By Sami Zaptia.
Tripoli, 15 December 2013:
The GNC reports that its Economy, Trade and Industry Committee met on Wednesday 11th December . . .[restrict]with a number of experts in commercial law in Libya.
The meeting reviewed a bill presented by the Ministry of Economy on the adoption of the Trade Companies’ law which would enable Libyan citizens to set up companies easily and quickly, and abolish laws imposed by the former regime, and to “enable the youth to engage in trade activities and private sector to contribute in the economic development of Libya”, the GNC reported.
It will be recalled that the Economy Minister Mustafa Abufunas, speaking at a conference in Tripoli on the Shadow Economy last week, revealed that the bill to reform the trade laws had been presented by his Ministry to the GNC. However he had said that due to the “current general situation” in Libya, the GNC had been delayed in passing the reformed laws.
It is worth mentioning that the Economy Minister has been coming in for repeated criticism by the business community for the late reform of the business laws.
At the conference last week, Abufunas had given examples of how the reformed law would help in the business sector. He had mentioned, for example, that if a Libyan or a Libyan company wanted to practice in more than one business activity, they would have to under the current laws form a different company, or a number of companies.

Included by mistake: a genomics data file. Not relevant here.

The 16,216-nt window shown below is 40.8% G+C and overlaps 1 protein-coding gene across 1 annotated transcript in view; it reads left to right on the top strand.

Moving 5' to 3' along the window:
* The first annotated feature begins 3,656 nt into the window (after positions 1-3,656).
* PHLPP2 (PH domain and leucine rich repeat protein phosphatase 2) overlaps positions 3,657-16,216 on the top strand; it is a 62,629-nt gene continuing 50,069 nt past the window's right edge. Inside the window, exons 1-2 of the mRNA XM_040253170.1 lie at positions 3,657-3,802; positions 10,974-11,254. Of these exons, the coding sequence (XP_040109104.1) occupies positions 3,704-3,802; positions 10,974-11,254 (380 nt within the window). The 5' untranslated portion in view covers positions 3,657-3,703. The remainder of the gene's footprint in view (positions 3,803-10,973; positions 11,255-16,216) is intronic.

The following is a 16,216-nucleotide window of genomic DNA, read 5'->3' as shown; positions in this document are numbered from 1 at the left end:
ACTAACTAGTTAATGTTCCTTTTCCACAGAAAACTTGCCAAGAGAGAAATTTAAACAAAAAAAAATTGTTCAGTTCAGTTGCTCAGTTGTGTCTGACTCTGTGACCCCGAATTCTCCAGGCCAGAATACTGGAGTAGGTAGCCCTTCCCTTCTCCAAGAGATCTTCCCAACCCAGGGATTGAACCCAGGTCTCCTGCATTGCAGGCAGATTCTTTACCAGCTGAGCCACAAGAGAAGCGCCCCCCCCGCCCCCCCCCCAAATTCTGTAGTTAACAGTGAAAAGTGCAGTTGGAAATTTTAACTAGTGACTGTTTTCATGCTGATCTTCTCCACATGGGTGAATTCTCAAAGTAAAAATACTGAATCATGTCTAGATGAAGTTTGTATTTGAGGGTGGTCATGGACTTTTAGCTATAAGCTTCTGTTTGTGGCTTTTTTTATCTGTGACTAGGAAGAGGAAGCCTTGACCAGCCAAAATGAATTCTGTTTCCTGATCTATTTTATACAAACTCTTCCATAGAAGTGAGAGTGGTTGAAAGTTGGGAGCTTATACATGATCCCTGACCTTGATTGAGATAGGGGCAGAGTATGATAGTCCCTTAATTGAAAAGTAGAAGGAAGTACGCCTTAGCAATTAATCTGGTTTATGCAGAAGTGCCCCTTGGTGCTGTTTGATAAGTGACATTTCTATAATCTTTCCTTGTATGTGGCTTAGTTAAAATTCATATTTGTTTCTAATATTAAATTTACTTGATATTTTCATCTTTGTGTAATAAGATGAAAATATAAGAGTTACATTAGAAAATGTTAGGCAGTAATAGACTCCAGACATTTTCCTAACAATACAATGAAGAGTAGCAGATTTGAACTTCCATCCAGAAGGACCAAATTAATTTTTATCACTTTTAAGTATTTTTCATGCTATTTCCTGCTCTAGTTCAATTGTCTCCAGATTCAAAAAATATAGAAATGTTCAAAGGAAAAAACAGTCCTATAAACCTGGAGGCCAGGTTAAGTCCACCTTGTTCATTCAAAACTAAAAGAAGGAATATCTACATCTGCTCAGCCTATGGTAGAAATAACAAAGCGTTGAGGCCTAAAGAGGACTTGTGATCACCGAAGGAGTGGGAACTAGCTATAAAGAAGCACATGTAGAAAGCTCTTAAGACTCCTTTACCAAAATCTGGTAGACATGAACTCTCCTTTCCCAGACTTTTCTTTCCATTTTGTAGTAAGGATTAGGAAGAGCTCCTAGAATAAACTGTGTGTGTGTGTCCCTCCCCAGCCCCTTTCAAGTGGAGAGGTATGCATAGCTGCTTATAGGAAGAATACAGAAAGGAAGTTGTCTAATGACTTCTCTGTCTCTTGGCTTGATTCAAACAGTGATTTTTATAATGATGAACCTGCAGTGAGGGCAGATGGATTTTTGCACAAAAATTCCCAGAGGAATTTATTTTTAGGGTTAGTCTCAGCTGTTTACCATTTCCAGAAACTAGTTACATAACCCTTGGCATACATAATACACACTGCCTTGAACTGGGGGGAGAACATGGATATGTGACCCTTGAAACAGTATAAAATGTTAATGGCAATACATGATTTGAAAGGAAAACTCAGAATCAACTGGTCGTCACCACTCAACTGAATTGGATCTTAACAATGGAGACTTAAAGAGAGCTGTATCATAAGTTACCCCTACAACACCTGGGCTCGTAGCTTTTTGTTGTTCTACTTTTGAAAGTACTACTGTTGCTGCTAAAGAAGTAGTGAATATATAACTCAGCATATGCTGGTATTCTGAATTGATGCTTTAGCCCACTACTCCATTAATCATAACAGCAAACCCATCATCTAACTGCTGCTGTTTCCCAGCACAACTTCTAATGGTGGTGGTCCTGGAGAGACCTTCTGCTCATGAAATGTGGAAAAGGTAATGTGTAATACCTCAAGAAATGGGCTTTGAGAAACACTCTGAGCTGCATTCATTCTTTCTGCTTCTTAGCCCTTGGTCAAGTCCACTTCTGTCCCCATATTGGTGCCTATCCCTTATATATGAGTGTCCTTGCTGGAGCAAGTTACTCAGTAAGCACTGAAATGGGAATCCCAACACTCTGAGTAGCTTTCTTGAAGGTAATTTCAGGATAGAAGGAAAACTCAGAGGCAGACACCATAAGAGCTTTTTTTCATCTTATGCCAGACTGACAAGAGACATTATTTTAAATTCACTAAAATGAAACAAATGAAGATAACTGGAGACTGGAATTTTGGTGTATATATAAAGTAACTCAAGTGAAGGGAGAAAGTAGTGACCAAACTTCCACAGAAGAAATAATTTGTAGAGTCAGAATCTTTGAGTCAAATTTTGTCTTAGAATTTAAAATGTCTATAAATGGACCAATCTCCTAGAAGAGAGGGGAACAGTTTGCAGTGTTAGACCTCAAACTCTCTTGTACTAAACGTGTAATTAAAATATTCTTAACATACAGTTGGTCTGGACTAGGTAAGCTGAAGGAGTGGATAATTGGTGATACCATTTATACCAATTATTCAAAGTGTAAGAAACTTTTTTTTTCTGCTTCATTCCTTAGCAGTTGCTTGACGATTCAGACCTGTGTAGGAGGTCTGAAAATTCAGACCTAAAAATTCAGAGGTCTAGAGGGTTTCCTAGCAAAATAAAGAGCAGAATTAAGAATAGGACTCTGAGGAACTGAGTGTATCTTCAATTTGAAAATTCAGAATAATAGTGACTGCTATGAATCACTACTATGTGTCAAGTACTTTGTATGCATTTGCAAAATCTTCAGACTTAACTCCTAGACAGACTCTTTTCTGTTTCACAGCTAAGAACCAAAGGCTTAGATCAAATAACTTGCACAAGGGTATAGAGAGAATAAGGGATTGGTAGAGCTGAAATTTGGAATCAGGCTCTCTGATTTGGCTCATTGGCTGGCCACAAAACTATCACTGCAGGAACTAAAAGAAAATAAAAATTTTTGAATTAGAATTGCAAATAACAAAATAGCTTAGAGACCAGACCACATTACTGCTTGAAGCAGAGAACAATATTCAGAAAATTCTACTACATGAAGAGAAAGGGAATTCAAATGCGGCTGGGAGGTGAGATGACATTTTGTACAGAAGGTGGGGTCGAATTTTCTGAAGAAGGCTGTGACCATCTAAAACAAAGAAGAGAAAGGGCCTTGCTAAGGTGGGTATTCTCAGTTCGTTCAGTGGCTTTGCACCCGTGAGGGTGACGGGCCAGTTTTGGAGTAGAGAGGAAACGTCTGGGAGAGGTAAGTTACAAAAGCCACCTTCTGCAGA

The Minister said that he hoped that this would be changed allowing business people to form companies that can operate in numerous sectors. The Qaddafi era laws also prohibit the naming of a company using the owner’s name. This should be changed, promised the Minister.
This applied to both the shareholding and limited liability companies, the Minister explained, which he said should end the practice of the real owners of companies having to list fake partners to satisfy the old laws.
In conclusion, the Minister had assured his audience that the government was convinced that wholesale reform of the economic framework was necessary. He confirmed that his Ministry was working on this through the Ministry of Planning especially with regards to the relationship between the private sector and the state sector.
The Minister assured that he saw a reduced role for the state limited more to an oversight role in economic activity.
It will be interesting to see when a copy of the draft laws becomes public how much of the draft bill presented to the GNC by the government will make it through to the final law and how deep the reforms of the previous Qaddafi era laws are carried out. [/restrict]